Ryan: Yes, most animals and plants need a high biodiverse habitat to live in on the earth. They’re, they’re not going to do well in just concrete and city type environments. They need a mixture of forests and open area and water and wetlands and lakes, and all the things that’s called biodiversity is all of those things in a in a big mix. And most animals and plants are, are not specialists where they can deal with losing any part of that. They need basically all of it. That’s why it’s important.

Katie: Can you tell us a little bit about the technology you use to help maintain biodiversity and preserve endangered species?

Ryan: So we typically go out looking for bats. That is our thing. I like to look for birds, too, but our thing mostly is bats. And the technology we use for that are called mist nets, and we put these mist nets up, and they look like a hair net. But the the bats basically can’t detect that they’re there, and they get tangled up in it, and we lower them down and we get them out.

The other piece of technology that we use now is called an acoustic detector, and the detector can hear the bat calls, and then we can put them, the bat. They record them like a like your digital camera does, put them on a screen, and then we can identify what’s flying around by what we’re seeing on the call on the screen. So those are the 2 biggest things of technology that we use when we go out looking for endangered species, especially bats.

Katie: Great, and what traits do you think a wildlife manager must have to be successful in this industry?

Ryan: One trait is you need to be able to work outside with a lot of mosquitoes, and a lot of uncomfortable, hot and uncomfortable cold, and be possibly wet raining that’s, That’s one of the skills that you definitely need is to be able to like to be outside in harsh environment. Another skill is you, you need to have an advanced degree and say, and you know, lots of lots of schooling is also another another good skill to have to be become this. Yeah.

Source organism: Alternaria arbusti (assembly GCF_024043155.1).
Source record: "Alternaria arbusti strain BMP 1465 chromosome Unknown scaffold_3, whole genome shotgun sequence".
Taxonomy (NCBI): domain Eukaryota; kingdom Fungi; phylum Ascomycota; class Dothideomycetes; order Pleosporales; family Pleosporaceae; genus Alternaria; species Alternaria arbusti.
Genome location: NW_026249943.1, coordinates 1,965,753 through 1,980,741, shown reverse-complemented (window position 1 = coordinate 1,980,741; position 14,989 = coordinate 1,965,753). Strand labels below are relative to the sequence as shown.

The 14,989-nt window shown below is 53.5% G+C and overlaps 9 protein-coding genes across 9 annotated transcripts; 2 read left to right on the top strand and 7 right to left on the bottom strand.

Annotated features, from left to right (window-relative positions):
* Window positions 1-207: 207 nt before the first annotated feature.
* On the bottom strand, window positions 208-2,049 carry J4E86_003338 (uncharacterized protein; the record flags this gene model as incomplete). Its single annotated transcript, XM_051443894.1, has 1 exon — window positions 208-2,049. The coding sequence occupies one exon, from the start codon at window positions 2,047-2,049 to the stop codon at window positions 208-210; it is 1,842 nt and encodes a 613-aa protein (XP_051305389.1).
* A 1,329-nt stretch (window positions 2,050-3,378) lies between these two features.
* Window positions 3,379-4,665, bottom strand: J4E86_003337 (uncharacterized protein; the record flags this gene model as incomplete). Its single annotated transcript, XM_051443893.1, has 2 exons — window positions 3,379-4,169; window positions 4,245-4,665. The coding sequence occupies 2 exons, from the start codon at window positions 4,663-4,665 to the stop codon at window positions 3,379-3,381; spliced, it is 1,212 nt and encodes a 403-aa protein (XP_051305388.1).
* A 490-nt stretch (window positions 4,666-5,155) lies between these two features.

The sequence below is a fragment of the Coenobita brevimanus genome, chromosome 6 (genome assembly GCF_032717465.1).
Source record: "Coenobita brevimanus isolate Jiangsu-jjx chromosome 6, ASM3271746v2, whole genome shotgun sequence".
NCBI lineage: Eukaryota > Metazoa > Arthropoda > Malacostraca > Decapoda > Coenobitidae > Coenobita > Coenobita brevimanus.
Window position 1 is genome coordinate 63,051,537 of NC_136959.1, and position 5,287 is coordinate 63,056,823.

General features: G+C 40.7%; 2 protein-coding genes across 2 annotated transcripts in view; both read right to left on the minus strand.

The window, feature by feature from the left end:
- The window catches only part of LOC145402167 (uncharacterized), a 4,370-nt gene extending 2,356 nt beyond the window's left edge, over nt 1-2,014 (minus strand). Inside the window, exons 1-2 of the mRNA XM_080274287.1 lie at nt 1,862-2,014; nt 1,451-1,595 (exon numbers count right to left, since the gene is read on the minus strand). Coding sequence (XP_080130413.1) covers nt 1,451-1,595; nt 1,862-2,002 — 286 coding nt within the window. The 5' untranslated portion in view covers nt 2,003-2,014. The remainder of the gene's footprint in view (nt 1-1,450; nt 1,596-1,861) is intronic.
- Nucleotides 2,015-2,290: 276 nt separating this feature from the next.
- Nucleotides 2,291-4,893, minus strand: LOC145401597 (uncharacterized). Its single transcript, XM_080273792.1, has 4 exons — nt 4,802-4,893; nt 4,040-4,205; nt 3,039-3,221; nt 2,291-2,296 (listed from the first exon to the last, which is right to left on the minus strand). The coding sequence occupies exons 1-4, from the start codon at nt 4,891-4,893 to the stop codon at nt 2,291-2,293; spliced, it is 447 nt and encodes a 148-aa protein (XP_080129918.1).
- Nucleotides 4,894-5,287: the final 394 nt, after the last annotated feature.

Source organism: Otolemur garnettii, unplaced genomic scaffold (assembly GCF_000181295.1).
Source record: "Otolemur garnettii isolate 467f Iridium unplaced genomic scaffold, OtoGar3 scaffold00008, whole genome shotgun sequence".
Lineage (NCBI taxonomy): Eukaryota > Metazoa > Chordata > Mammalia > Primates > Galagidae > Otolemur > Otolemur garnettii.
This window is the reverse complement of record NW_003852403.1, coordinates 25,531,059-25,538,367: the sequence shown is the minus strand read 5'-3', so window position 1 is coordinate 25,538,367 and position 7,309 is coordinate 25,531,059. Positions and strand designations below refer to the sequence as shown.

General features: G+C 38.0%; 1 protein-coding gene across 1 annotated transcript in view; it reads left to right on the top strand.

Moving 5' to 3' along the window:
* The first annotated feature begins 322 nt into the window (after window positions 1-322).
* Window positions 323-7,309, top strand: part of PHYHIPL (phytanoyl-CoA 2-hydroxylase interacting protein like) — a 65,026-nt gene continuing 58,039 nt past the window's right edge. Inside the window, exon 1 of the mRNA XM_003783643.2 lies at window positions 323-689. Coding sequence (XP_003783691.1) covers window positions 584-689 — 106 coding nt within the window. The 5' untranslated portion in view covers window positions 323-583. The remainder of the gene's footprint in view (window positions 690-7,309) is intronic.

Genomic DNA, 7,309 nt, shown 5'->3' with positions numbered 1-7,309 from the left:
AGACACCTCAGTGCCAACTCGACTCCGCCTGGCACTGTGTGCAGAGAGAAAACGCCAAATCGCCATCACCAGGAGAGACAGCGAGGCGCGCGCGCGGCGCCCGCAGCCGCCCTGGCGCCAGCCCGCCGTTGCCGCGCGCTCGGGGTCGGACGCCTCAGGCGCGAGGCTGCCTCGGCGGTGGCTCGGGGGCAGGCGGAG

Katie: Just out of curiosity, what was your degree in to go into this specialty? What does an ecologist study?

Ryan: I have a bachelor’s degree in wildlife science. So very specific, actually, degree, it’s called and it’s called wildlife science and it is a major in college.

Katie: Great. Yeah. So you do have to have some sort of upper level of education to be able to go into this field.

Ryan: Yep. Yep, that and a true desire to be miserable outside a lot of times.

Katie: You’re working with nature. You gotta love to be in the nature

Ryan: That’s right, not always like your living room at all, yeah.

Katie: So those are our questions from our wildlife conservationist lesson, and now we’re going to transition into part 2 of the interview, where we’ll talk a little bit more about your specialty and your career. So, I’d love to start out and just taking all the way back, how did you know you wanted to go into ecological services?

Ryan: Well, I thought I was going to be a veterinarian. And I went to college to be a veterinarian, and I actually went to my day on campus just to go see what the veterinary school was like, and then I decided I’m gonna go see somebody else, and I’m gonna go see a conservation type person in the school of forestry and natural resources. And when I walked in that person’s, office I saw everything that I love all the the ducks I could see, and all the skulls of the different thing. All the, all the creatures were out there on display in his office and after we got done talking he said you can do a double major, the wildlife ecology and veterinary. I said, Okay, that’s what i’m doing it.